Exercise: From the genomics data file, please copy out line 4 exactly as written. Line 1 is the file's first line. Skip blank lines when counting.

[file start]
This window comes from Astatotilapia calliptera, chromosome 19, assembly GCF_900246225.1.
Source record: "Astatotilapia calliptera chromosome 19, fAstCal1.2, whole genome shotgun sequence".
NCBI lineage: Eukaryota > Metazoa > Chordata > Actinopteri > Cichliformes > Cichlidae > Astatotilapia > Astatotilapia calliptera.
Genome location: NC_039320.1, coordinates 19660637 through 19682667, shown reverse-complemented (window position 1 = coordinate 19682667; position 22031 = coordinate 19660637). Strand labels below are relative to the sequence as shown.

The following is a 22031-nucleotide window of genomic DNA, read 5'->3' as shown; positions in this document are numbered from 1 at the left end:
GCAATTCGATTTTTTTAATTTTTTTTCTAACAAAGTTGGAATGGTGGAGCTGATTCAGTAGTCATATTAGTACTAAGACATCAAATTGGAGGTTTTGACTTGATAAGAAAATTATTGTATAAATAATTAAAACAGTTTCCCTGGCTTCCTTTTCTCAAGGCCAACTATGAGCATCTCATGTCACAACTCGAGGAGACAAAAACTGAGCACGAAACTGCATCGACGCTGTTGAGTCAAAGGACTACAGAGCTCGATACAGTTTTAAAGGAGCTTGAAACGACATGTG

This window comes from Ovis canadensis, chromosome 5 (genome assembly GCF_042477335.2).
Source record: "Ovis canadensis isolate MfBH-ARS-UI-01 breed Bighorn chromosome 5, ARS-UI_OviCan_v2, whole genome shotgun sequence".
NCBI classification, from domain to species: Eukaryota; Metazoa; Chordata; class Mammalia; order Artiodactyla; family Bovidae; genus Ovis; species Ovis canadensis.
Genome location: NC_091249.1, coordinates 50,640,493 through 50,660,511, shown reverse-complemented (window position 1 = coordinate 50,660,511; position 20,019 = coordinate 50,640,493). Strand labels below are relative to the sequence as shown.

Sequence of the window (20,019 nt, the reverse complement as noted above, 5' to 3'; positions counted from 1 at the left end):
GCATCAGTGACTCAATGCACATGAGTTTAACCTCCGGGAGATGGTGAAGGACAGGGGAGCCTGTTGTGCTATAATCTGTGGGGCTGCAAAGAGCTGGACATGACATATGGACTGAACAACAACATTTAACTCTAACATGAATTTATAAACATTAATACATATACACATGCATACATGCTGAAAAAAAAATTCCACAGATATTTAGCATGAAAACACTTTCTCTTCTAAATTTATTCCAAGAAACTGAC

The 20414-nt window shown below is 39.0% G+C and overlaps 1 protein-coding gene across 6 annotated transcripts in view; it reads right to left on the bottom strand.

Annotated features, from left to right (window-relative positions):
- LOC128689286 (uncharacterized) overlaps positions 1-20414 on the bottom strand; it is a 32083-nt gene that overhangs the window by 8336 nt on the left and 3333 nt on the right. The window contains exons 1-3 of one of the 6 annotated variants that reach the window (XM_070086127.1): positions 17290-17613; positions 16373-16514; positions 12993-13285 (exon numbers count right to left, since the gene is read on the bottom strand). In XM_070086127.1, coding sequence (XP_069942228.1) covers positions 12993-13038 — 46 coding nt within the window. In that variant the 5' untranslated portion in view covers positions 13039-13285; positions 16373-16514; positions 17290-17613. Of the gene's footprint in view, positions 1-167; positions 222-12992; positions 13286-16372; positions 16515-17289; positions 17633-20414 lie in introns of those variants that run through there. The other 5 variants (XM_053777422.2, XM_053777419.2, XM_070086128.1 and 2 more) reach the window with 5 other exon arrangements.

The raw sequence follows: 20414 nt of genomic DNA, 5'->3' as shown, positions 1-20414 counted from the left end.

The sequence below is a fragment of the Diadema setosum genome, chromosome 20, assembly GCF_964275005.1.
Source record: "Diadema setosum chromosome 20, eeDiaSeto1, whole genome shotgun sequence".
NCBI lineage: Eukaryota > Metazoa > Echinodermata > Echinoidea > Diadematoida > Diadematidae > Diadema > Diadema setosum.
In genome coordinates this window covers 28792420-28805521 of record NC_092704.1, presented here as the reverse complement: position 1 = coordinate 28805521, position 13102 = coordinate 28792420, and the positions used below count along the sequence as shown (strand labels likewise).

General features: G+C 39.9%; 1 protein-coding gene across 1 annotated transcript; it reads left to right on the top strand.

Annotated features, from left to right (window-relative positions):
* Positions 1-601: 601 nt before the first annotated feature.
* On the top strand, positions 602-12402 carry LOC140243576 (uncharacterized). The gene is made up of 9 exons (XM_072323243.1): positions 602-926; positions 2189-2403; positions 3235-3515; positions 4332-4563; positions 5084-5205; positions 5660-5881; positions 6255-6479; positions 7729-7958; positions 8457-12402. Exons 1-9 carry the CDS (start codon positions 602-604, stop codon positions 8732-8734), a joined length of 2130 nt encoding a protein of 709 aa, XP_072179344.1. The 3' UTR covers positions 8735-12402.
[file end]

Genome location: NC_039320.1, coordinates 19660637 through 19682667, shown reverse-complemented (window position 1 = coordinate 19682667; position 22031 = coordinate 19660637). Strand labels below are relative to the sequence as shown.